Financial problems lurking for Chicago

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Eight out of 10 children in Illinois attend schools without the resources to provide a basic education. The way we fund education in Illinois has become so distorted that some children receive five times more educational resources than others.

It must be clearly understood that the financial problems of the Chicago Public Schools are not yet over. The system is diverting critical state Chapter 1 funds for low-income students away from local schools, borrowing money for textbooks and equipment and, at the current rate of spending, will face a revenue shortfall of $100 million in three years.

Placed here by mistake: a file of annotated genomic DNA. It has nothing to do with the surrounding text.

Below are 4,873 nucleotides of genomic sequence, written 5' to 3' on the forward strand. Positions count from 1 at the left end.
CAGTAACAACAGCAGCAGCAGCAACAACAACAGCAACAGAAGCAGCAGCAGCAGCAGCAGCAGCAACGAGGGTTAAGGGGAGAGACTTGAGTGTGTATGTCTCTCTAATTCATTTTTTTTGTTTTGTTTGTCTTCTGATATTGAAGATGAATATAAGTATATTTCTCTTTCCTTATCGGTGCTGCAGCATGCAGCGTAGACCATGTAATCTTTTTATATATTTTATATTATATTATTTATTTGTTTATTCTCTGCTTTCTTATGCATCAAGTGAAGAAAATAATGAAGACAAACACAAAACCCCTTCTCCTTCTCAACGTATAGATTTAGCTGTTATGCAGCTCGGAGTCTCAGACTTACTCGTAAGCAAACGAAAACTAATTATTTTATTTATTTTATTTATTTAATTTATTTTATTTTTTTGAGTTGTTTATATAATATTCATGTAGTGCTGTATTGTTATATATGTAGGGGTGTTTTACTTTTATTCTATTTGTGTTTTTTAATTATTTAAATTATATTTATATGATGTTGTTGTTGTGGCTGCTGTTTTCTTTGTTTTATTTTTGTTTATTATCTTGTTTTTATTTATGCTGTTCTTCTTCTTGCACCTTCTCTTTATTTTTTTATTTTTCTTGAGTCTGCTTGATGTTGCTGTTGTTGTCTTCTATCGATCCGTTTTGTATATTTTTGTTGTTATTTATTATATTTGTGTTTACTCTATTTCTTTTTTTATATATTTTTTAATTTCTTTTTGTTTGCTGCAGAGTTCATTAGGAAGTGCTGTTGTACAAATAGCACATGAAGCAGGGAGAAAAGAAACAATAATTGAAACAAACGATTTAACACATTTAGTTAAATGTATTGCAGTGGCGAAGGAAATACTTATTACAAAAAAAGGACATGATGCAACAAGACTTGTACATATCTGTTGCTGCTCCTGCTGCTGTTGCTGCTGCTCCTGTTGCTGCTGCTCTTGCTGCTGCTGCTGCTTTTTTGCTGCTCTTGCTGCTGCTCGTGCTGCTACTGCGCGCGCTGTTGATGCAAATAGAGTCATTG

Schools across the city have had to make tough choices about which programs to cut. For example, because of budget constraints Douglas Academy this year had to eliminate a special program that had helped raise the test scores of 93 students who were performing at low levels in reading and math. Also, average class size in Chicago is almost 10 percent higher than the state average.

If our children are to be ready for the information superhighway, the state must face up to its responsibility. Our schools need funding now, not after the November election. That is why we are planning to take parents and other concerned citizens to Springfield on March 27. Our message will be loud and clear: Just Do It Now—Fund Public Schools. Please join us and parents across Illinois. Transportation and lunch will be provided.

To sign up or to get more information, call the toll-free number: 1 (800) 627-2425.

James W. Compton, president and CEO

Chicago Urban League